In light of the recent unauthorized disclosures, the President has said that he welcomes a debate about how best to simultaneously safeguard both our national security and the privacy of our citizens. The Administration has taken various proactive steps to advance this debate including the President’s meeting with the Privacy and Civil Liberties Oversight Board, his public statements on the disclosed programs, the Office of the Director of National Intelligence’s release of its own public statements, ODNI General Counsel Bob Litt’s speech at Brookings, and ODNI’s decision to declassify and disclose publicly that the Administration filed an application with the Foreign Intelligence Surveillance Court. We look forward to continuing to discuss these critical issues with the American people and the Congress. However, we oppose the current effort in the House to hastily dismantle one of our Intelligence Community’s counterterrorism tools. This blunt approach is not the product of an informed, open, or deliberative process. We urge the House to reject the Amash Amendment, and instead move forward with an approach that appropriately takes into account the need for a reasoned review of what tools can best secure the nation. White House statement - Office of the Press Secretary 7/23/13
Funny how things are shaking down in Washington re: surveillance. Republican Rep Justin Amash's bill to limit NSA data collection methodology was narrowly defeated the other day, 215 to 205. The bill would have allowed agency officials to continue collecting telephone records, but only for people connected to relevant ongoing investigations.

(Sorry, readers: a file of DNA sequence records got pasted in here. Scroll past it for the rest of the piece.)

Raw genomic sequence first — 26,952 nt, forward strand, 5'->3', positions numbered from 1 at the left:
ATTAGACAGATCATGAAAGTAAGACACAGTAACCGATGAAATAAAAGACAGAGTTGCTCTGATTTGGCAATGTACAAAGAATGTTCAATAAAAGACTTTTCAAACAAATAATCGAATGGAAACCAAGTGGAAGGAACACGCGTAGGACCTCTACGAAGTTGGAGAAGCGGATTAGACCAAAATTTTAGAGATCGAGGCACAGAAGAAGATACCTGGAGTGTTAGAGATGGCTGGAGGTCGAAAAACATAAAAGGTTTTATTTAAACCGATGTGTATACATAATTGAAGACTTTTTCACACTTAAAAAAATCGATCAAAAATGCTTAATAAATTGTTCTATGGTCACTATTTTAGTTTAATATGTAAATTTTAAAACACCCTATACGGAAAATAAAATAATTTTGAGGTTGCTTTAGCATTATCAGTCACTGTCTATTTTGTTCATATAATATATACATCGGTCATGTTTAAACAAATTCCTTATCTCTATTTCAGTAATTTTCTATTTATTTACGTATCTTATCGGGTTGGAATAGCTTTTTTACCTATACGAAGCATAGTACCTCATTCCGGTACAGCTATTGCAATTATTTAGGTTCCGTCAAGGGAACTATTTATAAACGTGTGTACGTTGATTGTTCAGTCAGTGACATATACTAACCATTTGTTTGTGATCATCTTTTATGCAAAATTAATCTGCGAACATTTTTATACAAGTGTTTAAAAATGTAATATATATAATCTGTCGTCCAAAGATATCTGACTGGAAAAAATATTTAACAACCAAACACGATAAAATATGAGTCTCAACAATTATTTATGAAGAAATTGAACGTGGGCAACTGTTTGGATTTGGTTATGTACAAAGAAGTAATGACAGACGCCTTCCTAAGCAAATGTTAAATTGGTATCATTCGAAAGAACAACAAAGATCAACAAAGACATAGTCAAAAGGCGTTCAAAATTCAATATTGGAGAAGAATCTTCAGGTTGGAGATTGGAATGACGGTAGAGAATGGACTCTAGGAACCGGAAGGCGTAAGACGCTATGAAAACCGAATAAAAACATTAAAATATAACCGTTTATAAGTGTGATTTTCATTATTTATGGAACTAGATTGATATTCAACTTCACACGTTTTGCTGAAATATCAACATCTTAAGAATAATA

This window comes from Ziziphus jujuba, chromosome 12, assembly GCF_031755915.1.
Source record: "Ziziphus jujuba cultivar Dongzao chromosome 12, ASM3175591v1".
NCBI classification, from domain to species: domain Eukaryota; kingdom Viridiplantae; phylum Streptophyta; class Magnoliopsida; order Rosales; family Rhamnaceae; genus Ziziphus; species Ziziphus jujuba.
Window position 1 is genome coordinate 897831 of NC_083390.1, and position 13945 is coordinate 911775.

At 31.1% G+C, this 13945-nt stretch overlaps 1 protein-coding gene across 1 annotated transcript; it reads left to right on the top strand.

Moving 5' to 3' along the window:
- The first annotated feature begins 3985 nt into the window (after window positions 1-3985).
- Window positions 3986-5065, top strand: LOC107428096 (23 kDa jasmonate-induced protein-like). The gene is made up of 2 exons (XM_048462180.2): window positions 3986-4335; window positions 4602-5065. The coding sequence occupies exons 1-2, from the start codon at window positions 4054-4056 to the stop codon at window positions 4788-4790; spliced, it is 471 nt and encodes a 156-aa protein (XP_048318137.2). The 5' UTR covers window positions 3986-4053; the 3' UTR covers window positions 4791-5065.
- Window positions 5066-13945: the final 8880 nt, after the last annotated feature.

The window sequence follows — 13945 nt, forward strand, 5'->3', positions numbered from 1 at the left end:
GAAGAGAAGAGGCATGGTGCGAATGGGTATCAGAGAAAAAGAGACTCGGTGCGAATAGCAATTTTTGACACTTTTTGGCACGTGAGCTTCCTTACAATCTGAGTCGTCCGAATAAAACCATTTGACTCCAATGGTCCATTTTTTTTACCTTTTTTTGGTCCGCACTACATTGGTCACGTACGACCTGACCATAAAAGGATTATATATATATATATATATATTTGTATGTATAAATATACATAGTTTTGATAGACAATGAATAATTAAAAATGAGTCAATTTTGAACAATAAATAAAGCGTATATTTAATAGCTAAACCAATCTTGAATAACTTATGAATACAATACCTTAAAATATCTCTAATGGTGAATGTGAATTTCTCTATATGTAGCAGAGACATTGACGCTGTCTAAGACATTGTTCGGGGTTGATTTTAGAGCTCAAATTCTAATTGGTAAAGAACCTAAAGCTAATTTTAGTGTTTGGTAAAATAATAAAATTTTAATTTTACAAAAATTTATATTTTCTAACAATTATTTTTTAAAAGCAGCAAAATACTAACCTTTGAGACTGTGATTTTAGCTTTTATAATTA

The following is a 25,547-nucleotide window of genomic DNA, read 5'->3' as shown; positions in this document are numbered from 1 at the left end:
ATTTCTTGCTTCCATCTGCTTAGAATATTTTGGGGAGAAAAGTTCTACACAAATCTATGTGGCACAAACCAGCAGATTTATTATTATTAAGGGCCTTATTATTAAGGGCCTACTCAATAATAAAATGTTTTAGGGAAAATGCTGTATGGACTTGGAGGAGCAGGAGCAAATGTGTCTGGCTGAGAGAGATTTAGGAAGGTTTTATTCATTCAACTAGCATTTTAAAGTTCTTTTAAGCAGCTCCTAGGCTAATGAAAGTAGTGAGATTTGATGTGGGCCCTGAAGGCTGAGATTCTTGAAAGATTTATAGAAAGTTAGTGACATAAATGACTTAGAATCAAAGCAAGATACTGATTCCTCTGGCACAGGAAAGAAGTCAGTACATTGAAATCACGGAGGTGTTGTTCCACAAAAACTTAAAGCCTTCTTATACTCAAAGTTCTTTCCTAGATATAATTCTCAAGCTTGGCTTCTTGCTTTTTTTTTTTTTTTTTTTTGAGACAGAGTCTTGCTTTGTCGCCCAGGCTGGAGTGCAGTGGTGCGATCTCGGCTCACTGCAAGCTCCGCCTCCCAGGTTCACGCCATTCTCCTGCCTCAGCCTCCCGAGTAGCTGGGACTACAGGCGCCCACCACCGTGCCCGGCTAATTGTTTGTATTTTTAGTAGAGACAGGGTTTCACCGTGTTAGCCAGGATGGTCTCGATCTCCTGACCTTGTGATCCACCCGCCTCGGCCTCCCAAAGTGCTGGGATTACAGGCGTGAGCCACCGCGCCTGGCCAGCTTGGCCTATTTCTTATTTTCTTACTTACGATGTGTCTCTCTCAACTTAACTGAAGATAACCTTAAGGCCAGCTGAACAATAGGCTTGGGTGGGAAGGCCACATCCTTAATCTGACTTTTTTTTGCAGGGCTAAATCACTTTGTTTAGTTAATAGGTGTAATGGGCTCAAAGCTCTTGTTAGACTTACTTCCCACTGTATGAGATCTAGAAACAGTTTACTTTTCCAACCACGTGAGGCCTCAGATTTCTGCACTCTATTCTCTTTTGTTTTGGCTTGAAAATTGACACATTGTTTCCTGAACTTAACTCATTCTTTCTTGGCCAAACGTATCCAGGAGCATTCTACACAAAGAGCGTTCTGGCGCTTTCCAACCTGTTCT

The proposal would also have required that secret Foreign Intelligence Surveillance Act (FISA) court opinions be made available to lawmakers and that the court publish summaries of each opinion for public review. The two programs in question both allowed the government to collect the data records of hundreds of millions of Americans and also allowed the NSA to sweep up internet usage data from around the world that goes through nine major U.S.-based providers.
As noted by many, the left wing joined the right wing against the middle on this one. You had Feinstein and Saxby Chambliss parading around like bff''s representing the surveillance status quo establishment on one side and Amash and John Conyers representing the wingnuts on the other. Very strange bedfellows.
I don't have the energy to run this into the ground this afternoon but one thing about the Obama administration's response regarding this crap really makes me laugh.
The White House called the amendment an attempt to “hastily dismantle” counterterrorism tools and “not the product of an informed, open, or deliberative process.” Oh now you want to have an informed, open or deliberative process? Now that you have been Snowdened, after years of rebuffing Udall and Wyden, now you are suddenly putting your cards on the table. And we are supposed to believe you? Because things are going to be somehow different now that you have been caught and found out.